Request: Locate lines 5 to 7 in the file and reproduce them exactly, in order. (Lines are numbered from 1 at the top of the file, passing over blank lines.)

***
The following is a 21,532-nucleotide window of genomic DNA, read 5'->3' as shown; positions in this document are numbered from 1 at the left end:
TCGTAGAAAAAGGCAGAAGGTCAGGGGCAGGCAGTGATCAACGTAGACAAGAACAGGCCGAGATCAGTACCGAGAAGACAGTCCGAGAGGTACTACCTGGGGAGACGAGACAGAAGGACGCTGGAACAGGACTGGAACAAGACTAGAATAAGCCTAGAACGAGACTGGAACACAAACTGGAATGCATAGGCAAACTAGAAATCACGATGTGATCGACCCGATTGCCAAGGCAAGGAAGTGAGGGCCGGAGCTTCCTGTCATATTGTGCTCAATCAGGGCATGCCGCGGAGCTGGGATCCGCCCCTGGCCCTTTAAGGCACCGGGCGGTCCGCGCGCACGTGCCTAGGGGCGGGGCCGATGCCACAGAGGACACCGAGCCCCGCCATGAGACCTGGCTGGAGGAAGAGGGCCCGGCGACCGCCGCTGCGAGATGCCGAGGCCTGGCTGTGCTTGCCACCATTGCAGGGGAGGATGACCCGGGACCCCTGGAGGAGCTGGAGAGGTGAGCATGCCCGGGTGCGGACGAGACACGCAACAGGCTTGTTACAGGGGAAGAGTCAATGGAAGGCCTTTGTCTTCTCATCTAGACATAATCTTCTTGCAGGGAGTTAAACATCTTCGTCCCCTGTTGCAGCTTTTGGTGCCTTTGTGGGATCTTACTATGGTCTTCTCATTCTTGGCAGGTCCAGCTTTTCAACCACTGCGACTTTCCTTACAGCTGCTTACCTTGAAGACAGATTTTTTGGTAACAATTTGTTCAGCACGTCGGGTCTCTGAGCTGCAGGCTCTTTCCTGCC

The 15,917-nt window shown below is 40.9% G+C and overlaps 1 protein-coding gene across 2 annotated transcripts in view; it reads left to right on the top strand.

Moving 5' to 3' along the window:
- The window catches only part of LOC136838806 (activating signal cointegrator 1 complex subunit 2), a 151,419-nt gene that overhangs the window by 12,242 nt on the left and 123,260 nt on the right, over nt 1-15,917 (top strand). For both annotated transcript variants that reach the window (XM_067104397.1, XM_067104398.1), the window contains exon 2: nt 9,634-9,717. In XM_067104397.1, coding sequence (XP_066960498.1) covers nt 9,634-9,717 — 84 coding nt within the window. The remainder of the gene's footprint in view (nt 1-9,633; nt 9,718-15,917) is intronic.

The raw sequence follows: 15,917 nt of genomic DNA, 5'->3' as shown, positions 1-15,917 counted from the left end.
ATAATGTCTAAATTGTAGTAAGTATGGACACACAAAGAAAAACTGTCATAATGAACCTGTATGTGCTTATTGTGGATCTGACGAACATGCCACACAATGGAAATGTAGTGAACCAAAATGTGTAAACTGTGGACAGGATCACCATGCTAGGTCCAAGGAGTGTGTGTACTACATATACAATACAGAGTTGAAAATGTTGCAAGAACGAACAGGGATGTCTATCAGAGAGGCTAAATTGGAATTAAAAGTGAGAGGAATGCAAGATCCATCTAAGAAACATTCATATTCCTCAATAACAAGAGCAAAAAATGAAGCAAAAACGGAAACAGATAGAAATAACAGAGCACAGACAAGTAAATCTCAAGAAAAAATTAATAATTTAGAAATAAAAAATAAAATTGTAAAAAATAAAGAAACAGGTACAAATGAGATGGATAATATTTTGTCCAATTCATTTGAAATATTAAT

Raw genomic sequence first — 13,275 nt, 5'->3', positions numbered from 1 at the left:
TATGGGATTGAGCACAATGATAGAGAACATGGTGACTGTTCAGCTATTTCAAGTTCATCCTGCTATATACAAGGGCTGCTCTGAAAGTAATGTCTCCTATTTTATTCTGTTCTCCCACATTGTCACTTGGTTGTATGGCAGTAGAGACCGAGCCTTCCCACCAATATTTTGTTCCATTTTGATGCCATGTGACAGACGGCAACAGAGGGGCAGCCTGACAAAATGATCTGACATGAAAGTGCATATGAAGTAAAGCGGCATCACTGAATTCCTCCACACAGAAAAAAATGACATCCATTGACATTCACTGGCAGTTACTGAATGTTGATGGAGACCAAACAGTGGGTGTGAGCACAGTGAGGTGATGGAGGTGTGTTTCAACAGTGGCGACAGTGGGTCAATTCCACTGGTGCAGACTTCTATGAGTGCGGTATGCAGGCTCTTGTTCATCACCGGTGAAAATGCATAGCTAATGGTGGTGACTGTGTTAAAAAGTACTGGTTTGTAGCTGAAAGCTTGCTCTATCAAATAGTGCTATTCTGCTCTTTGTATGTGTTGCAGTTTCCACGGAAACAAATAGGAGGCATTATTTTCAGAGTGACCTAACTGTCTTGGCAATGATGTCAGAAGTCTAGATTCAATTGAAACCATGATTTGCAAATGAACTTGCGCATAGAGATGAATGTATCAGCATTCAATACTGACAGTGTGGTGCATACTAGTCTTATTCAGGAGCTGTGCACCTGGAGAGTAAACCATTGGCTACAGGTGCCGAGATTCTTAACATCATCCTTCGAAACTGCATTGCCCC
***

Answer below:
- The window catches only part of LOC136838806 (activating signal cointegrator 1 complex subunit 2), a 151,419-nt gene that overhangs the window by 12,242 nt on the left and 123,260 nt on the right, over nt 1-15,917 (top strand). For both annotated transcript variants that reach the window (XM_067104397.1, XM_067104398.1), the window contains exon 2: nt 9,634-9,717. In XM_067104397.1, coding sequence (XP_066960498.1) covers nt 9,634-9,717 — 84 coding nt within the window. The remainder of the gene's footprint in view (nt 1-9,633; nt 9,718-15,917) is intronic.

The raw sequence follows: 15,917 nt of genomic DNA, 5'->3' as shown, positions 1-15,917 counted from the left end.
ATAATGTCTAAATTGTAGTAAGTATGGACACACAAAGAAAAACTGTCATAATGAACCTGTATGTGCTTATTGTGGATCTGACGAACATGCCACACAATGGAAATGTAGTGAACCAAAATGTGTAAACTGTGGACAGGATCACCATGCTAGGTCCAAGGAGTGTGTGTACTACATATACAATACAGAGTTGAAAATGTTGCAAGAACGAACAGGGATGTCTATCAGAGAGGCTAAATTGGAATTAAAAGTGAGAGGAATGCAAGATCCATCTAAGAAACATTCATATTCCTCAATAACAAGAGCAAAAAATGAAGCAAAAACGGAAACAGATAGAAATAACAGAGCACAGACAAGTAAATCTCAAGAAAAAATTAATAATTTAGAAATAAAAAATAAAATTGTAAAAAATAAAGAAACAGGTACAAATGAGATGGATAATATTTTGTCCAATTCATTTGAAATATTAAT